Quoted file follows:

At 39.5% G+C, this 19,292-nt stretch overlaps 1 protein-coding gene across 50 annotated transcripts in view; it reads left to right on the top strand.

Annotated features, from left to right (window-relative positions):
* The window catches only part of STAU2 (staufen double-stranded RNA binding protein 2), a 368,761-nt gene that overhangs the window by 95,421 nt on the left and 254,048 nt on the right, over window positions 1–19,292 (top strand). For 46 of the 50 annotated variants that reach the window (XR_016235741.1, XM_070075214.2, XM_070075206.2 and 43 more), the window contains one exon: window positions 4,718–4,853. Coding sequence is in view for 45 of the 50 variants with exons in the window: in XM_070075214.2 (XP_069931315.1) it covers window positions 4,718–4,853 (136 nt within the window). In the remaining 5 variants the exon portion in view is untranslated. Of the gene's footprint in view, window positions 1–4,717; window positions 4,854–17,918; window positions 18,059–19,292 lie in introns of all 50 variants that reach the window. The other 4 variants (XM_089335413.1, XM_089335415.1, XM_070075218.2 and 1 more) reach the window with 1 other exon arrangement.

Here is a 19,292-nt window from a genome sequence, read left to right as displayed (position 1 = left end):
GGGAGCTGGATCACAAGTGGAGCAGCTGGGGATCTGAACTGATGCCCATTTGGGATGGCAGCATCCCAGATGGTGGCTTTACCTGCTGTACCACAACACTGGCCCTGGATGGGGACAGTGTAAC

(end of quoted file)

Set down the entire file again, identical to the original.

At 39.5% G+C, this 19,292-nt stretch overlaps 1 protein-coding gene across 50 annotated transcripts in view; it reads left to right on the top strand.

Annotated features, from left to right (window-relative positions):
* The window catches only part of STAU2 (staufen double-stranded RNA binding protein 2), a 368,761-nt gene that overhangs the window by 95,421 nt on the left and 254,048 nt on the right, over window positions 1–19,292 (top strand). For 46 of the 50 annotated variants that reach the window (XR_016235741.1, XM_070075214.2, XM_070075206.2 and 43 more), the window contains one exon: window positions 4,718–4,853. Coding sequence is in view for 45 of the 50 variants with exons in the window: in XM_070075214.2 (XP_069931315.1) it covers window positions 4,718–4,853 (136 nt within the window). In the remaining 5 variants the exon portion in view is untranslated. Of the gene's footprint in view, window positions 1–4,717; window positions 4,854–17,918; window positions 18,059–19,292 lie in introns of all 50 variants that reach the window. The other 4 variants (XM_089335413.1, XM_089335415.1, XM_070075218.2 and 1 more) reach the window with 1 other exon arrangement.

Here is a 19,292-nt window from a genome sequence, read left to right as displayed (position 1 = left end):
GGGAGCTGGATCACAAGTGGAGCAGCTGGGGATCTGAACTGATGCCCATTTGGGATGGCAGCATCCCAGATGGTGGCTTTACCTGCTGTACCACAACACTGGCCCTGGATGGGGACAGTGTAAC